The Lloyd's Register-classed ship, which was seized on charges of polluting Iranian waters with discharges of oily ballast water, has been detained by Iran’s Revolutionary Guards Corps since 12 August, costing owner Shipping Corporation of India (SCI) $30,000-35,000 per day.
In a Ministry of External Affairs statement, spokesman Syed Akbaruddin indicated that Singh has been in discussion with Iranian ambassador Gholamreza Ansari since August 16, India's Livemint reports. "The Foreign Secretary has conveyed the Government's strong concern at the continued detention of our ship in the Port of Bandar Abbas, and the Government of India's expectation was that the ship would be released at an early date and that crew members would be treated with all due consideration and courtesy in keeping with international norms. Officials of both sides will make another effort to resolve this issue amicably."
External Affairs minister Salman Khurshid declared that two weeks "is really too long for something like this to happen,” remarking that “I am sure the decision has not been taken at the level of Central government of Iran."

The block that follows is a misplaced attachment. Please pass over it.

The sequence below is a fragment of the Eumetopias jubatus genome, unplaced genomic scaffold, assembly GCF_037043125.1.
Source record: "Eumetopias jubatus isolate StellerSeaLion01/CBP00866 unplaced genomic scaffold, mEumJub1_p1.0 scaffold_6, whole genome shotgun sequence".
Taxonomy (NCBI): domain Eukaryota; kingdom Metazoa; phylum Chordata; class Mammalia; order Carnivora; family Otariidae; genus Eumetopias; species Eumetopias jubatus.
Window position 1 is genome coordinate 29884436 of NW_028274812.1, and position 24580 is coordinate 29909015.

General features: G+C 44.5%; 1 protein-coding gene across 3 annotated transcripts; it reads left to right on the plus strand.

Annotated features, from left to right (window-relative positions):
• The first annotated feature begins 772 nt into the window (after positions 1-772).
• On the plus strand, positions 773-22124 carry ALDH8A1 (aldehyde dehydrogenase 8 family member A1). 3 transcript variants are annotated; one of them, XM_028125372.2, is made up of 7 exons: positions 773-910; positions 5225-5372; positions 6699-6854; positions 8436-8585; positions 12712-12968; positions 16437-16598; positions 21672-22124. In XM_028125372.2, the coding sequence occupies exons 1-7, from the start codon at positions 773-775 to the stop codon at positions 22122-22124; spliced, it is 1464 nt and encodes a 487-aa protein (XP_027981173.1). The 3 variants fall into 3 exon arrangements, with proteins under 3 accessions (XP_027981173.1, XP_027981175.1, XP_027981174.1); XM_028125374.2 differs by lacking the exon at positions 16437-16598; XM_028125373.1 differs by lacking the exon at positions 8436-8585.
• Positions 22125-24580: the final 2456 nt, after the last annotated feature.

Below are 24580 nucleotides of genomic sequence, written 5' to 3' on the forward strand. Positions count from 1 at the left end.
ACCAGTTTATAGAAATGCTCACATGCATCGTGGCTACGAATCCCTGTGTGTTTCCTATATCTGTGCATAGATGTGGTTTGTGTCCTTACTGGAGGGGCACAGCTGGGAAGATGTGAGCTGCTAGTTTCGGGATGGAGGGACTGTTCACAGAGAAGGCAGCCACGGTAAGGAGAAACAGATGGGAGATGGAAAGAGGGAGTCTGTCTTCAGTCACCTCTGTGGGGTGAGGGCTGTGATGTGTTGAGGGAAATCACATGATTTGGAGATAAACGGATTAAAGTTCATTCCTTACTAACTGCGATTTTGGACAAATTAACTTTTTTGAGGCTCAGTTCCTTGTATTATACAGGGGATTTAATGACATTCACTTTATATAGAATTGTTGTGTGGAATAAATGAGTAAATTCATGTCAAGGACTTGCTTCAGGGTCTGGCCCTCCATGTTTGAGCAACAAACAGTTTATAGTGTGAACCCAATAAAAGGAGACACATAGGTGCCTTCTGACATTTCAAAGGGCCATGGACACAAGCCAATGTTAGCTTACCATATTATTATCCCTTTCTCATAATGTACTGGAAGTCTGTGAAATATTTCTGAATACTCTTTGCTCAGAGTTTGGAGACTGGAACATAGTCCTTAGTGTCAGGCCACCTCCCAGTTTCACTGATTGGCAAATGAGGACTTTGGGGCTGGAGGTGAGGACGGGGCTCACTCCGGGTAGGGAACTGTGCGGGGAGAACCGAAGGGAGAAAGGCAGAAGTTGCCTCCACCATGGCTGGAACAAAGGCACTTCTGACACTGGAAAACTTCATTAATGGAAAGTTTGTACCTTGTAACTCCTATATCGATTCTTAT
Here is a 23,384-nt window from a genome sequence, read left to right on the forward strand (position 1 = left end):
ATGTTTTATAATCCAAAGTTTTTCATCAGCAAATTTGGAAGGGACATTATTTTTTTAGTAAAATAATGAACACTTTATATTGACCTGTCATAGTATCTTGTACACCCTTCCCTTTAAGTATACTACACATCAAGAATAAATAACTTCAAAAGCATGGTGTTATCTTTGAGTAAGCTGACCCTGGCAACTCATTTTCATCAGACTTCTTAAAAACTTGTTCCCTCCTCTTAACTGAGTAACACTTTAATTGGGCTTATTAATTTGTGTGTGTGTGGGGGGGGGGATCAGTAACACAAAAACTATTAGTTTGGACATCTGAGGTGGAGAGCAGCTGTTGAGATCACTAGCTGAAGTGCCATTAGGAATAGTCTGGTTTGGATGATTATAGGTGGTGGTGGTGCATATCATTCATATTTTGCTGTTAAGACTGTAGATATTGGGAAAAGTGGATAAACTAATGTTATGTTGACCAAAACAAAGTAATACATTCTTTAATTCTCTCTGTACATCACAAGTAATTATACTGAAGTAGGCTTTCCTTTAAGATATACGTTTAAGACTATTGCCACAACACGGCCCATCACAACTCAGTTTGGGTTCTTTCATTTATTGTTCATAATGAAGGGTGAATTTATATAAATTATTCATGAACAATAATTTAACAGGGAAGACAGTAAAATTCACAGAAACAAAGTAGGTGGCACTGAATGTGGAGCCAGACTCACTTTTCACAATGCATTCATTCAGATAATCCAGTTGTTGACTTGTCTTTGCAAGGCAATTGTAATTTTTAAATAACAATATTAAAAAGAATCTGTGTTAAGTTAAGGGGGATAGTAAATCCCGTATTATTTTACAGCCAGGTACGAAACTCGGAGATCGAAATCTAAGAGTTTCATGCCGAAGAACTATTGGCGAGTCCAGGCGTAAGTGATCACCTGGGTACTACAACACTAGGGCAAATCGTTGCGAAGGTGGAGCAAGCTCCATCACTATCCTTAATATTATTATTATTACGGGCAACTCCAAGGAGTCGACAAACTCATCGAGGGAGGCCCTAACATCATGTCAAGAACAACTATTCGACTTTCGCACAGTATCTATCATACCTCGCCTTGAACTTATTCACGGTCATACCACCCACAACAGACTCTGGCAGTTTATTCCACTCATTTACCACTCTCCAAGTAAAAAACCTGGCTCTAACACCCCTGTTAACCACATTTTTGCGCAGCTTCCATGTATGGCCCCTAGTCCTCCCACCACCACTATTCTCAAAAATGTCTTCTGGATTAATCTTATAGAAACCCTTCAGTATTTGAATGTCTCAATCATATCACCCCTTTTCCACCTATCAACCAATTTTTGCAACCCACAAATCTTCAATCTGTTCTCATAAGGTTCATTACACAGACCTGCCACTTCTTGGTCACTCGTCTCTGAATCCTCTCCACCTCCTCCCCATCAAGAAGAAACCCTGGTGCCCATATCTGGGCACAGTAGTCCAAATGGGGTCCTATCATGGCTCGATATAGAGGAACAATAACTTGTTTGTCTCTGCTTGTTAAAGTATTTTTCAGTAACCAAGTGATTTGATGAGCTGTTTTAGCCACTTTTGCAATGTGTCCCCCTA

Meanwhile, unions are threatening action against SCI over the worsening conditions for the ship’s 32 crew. “The men on board are under severe mental stress as their communication is being monitored. The Iranian guards fear the crew may destroy evidence on board,” said Abdulgani Serang, general secretary of the National Union of Seafarers of India (NUSI), speaking to The Hindu. “The crew is in a situation like hostages during a piracy attack.”
A week ago, India rejected Iranian demands for a $1m letter of guarantee for the release of the ship, on the grounds that there was insufficient evidence for its detainment. “Why should we give the letter of undertaking? We are not responsible for the pollution," BK Mandal, Shipping Corporation’s finance director, said last week.